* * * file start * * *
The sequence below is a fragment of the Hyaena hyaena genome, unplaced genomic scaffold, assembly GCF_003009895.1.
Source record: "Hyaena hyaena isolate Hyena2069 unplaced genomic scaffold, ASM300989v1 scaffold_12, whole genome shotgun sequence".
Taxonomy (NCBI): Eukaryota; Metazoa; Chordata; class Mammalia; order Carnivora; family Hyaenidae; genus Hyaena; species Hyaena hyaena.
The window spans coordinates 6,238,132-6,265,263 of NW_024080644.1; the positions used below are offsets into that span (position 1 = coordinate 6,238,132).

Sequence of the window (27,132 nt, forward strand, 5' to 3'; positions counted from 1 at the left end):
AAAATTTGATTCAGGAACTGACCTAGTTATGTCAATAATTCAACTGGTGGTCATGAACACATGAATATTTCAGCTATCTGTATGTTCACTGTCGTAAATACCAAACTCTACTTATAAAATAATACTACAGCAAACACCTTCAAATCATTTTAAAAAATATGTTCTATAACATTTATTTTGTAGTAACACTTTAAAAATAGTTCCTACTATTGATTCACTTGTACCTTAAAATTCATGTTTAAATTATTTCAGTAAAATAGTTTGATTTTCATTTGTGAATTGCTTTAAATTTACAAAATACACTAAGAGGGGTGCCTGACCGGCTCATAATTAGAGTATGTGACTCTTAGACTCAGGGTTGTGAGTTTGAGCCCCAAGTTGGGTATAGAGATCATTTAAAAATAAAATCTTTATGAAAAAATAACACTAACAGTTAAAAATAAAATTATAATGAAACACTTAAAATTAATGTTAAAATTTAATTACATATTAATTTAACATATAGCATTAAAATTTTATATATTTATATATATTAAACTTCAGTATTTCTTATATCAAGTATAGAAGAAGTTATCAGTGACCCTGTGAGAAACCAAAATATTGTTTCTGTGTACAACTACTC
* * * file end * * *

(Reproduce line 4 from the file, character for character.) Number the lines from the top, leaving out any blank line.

The window spans coordinates 6,238,132-6,265,263 of NW_024080644.1; the positions used below are offsets into that span (position 1 = coordinate 6,238,132).